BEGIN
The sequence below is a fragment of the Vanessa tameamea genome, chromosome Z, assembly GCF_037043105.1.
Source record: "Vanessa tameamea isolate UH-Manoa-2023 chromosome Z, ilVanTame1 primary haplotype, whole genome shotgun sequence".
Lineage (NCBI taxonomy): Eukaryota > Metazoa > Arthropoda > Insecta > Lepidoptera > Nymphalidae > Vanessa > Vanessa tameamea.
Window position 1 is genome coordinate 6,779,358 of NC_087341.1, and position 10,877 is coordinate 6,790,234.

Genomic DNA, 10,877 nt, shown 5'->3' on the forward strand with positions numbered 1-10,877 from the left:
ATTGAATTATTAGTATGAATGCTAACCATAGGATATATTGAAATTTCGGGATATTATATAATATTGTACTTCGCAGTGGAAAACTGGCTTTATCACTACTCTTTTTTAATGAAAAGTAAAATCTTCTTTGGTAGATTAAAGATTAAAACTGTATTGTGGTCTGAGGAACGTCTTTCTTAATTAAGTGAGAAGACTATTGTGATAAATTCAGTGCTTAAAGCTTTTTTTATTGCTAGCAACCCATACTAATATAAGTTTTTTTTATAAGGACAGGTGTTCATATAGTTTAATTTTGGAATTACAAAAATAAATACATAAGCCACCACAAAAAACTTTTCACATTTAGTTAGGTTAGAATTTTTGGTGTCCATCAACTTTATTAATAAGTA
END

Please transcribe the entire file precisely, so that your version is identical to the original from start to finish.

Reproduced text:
The sequence below is a fragment of the Vanessa tameamea genome, chromosome Z, assembly GCF_037043105.1.
Source record: "Vanessa tameamea isolate UH-Manoa-2023 chromosome Z, ilVanTame1 primary haplotype, whole genome shotgun sequence".
Lineage (NCBI taxonomy): Eukaryota > Metazoa > Arthropoda > Insecta > Lepidoptera > Nymphalidae > Vanessa > Vanessa tameamea.
Window position 1 is genome coordinate 6,779,358 of NC_087341.1, and position 10,877 is coordinate 6,790,234.

Genomic DNA, 10,877 nt, shown 5'->3' on the forward strand with positions numbered 1-10,877 from the left:
ATTGAATTATTAGTATGAATGCTAACCATAGGATATATTGAAATTTCGGGATATTATATAATATTGTACTTCGCAGTGGAAAACTGGCTTTATCACTACTCTTTTTTAATGAAAAGTAAAATCTTCTTTGGTAGATTAAAGATTAAAACTGTATTGTGGTCTGAGGAACGTCTTTCTTAATTAAGTGAGAAGACTATTGTGATAAATTCAGTGCTTAAAGCTTTTTTTATTGCTAGCAACCCATACTAATATAAGTTTTTTTTATAAGGACAGGTGTTCATATAGTTTAATTTTGGAATTACAAAAATAAATACATAAGCCACCACAAAAAACTTTTCACATTTAGTTAGGTTAGAATTTTTGGTGTCCATCAACTTTATTAATAAGTA